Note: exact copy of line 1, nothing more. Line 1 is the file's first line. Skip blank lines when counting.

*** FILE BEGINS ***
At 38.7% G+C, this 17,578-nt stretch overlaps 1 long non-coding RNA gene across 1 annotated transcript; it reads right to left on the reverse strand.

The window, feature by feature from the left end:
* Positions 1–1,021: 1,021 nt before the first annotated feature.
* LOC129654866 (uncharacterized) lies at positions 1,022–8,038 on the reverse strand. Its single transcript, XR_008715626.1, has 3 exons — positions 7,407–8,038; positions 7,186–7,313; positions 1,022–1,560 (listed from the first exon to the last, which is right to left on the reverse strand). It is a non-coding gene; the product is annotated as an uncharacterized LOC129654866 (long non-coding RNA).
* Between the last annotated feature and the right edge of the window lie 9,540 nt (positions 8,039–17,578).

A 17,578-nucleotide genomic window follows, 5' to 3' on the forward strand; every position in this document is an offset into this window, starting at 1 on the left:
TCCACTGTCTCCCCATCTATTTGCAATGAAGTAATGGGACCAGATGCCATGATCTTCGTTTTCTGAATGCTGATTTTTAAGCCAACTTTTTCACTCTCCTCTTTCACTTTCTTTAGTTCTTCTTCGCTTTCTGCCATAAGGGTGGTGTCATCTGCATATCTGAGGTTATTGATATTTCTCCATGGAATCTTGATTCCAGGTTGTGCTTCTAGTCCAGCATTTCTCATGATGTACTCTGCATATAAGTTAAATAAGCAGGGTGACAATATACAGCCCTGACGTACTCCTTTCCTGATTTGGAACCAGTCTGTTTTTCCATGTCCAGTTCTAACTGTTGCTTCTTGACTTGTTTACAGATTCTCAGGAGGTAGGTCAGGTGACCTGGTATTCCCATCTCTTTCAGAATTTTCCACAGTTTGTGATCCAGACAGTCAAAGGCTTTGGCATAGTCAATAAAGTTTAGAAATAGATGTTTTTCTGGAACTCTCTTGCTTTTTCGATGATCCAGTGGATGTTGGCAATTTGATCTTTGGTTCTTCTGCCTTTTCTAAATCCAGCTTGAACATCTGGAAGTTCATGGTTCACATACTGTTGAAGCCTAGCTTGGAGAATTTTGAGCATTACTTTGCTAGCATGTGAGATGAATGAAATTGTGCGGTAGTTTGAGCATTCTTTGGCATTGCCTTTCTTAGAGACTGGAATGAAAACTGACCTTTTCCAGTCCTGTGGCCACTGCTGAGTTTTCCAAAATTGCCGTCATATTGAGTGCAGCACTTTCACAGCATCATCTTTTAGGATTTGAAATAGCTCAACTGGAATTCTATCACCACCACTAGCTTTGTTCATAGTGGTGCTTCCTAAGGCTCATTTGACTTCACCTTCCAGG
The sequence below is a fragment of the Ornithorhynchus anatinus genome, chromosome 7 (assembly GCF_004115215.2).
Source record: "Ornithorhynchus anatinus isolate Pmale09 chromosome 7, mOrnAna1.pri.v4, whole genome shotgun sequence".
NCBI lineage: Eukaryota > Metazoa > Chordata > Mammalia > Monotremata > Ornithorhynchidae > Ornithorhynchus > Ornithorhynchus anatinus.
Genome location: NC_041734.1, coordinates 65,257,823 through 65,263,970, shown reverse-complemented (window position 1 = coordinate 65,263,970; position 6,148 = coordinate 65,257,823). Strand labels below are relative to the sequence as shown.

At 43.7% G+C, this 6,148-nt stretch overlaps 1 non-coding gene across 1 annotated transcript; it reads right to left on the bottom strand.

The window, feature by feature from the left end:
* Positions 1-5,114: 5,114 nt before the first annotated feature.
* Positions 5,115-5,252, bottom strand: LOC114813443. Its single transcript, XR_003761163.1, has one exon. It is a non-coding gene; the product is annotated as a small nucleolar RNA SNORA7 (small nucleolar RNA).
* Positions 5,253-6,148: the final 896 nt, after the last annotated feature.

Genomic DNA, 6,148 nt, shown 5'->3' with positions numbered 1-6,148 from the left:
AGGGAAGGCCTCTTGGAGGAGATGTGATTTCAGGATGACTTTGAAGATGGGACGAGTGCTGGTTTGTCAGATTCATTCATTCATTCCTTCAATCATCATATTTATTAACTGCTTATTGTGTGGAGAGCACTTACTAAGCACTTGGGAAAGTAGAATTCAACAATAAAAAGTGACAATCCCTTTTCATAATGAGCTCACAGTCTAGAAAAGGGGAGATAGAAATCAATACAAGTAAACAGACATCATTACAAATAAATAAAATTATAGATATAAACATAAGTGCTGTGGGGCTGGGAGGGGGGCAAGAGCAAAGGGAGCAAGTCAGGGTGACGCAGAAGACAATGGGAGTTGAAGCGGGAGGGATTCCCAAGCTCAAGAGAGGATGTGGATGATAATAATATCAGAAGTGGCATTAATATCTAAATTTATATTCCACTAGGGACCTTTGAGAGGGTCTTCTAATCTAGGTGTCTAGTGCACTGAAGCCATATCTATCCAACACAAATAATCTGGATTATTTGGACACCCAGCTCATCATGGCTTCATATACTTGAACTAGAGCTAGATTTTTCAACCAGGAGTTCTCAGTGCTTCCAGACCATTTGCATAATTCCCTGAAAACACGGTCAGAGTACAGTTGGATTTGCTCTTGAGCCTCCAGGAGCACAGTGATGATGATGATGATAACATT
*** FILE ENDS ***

At 38.7% G+C, this 17,578-nt stretch overlaps 1 long non-coding RNA gene across 1 annotated transcript; it reads right to left on the reverse strand.